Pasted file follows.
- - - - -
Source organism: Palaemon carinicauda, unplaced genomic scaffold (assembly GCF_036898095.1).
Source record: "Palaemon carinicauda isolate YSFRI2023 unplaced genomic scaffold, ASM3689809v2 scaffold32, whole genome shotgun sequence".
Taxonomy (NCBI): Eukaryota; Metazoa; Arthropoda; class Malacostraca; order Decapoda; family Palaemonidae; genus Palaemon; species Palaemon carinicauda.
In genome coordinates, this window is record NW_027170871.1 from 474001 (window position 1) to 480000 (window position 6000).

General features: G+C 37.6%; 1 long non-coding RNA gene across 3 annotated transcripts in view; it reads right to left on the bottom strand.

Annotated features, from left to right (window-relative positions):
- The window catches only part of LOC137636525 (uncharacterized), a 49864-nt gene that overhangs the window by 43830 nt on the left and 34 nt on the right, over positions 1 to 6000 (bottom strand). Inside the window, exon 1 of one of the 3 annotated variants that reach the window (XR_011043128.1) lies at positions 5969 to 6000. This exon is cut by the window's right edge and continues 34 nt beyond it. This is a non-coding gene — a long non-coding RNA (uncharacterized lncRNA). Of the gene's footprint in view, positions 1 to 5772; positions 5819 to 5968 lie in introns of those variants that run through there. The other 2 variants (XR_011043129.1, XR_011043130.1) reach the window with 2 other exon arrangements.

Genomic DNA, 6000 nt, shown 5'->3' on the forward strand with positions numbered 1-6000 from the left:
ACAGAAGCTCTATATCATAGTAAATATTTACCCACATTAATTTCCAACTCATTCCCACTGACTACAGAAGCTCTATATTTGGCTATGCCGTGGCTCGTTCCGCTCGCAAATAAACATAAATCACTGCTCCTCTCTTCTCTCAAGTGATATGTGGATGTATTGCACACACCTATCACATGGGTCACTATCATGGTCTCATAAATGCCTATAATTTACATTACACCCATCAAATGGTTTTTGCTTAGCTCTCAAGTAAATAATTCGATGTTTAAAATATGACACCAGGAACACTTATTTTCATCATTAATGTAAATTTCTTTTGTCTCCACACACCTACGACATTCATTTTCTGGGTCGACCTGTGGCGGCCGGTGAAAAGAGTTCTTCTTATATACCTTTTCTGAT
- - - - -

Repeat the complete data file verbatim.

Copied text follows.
Source organism: Palaemon carinicauda, unplaced genomic scaffold (assembly GCF_036898095.1).
Source record: "Palaemon carinicauda isolate YSFRI2023 unplaced genomic scaffold, ASM3689809v2 scaffold32, whole genome shotgun sequence".
Taxonomy (NCBI): Eukaryota; Metazoa; Arthropoda; class Malacostraca; order Decapoda; family Palaemonidae; genus Palaemon; species Palaemon carinicauda.
In genome coordinates, this window is record NW_027170871.1 from 474001 (window position 1) to 480000 (window position 6000).

General features: G+C 37.6%; 1 long non-coding RNA gene across 3 annotated transcripts in view; it reads right to left on the bottom strand.

Annotated features, from left to right (window-relative positions):
- The window catches only part of LOC137636525 (uncharacterized), a 49864-nt gene that overhangs the window by 43830 nt on the left and 34 nt on the right, over positions 1 to 6000 (bottom strand). Inside the window, exon 1 of one of the 3 annotated variants that reach the window (XR_011043128.1) lies at positions 5969 to 6000. This exon is cut by the window's right edge and continues 34 nt beyond it. This is a non-coding gene — a long non-coding RNA (uncharacterized lncRNA). Of the gene's footprint in view, positions 1 to 5772; positions 5819 to 5968 lie in introns of those variants that run through there. The other 2 variants (XR_011043129.1, XR_011043130.1) reach the window with 2 other exon arrangements.

Genomic DNA, 6000 nt, shown 5'->3' on the forward strand with positions numbered 1-6000 from the left:
ACAGAAGCTCTATATCATAGTAAATATTTACCCACATTAATTTCCAACTCATTCCCACTGACTACAGAAGCTCTATATTTGGCTATGCCGTGGCTCGTTCCGCTCGCAAATAAACATAAATCACTGCTCCTCTCTTCTCTCAAGTGATATGTGGATGTATTGCACACACCTATCACATGGGTCACTATCATGGTCTCATAAATGCCTATAATTTACATTACACCCATCAAATGGTTTTTGCTTAGCTCTCAAGTAAATAATTCGATGTTTAAAATATGACACCAGGAACACTTATTTTCATCATTAATGTAAATTTCTTTTGTCTCCACACACCTACGACATTCATTTTCTGGGTCGACCTGTGGCGGCCGGTGAAAAGAGTTCTTCTTATATACCTTTTCTGAT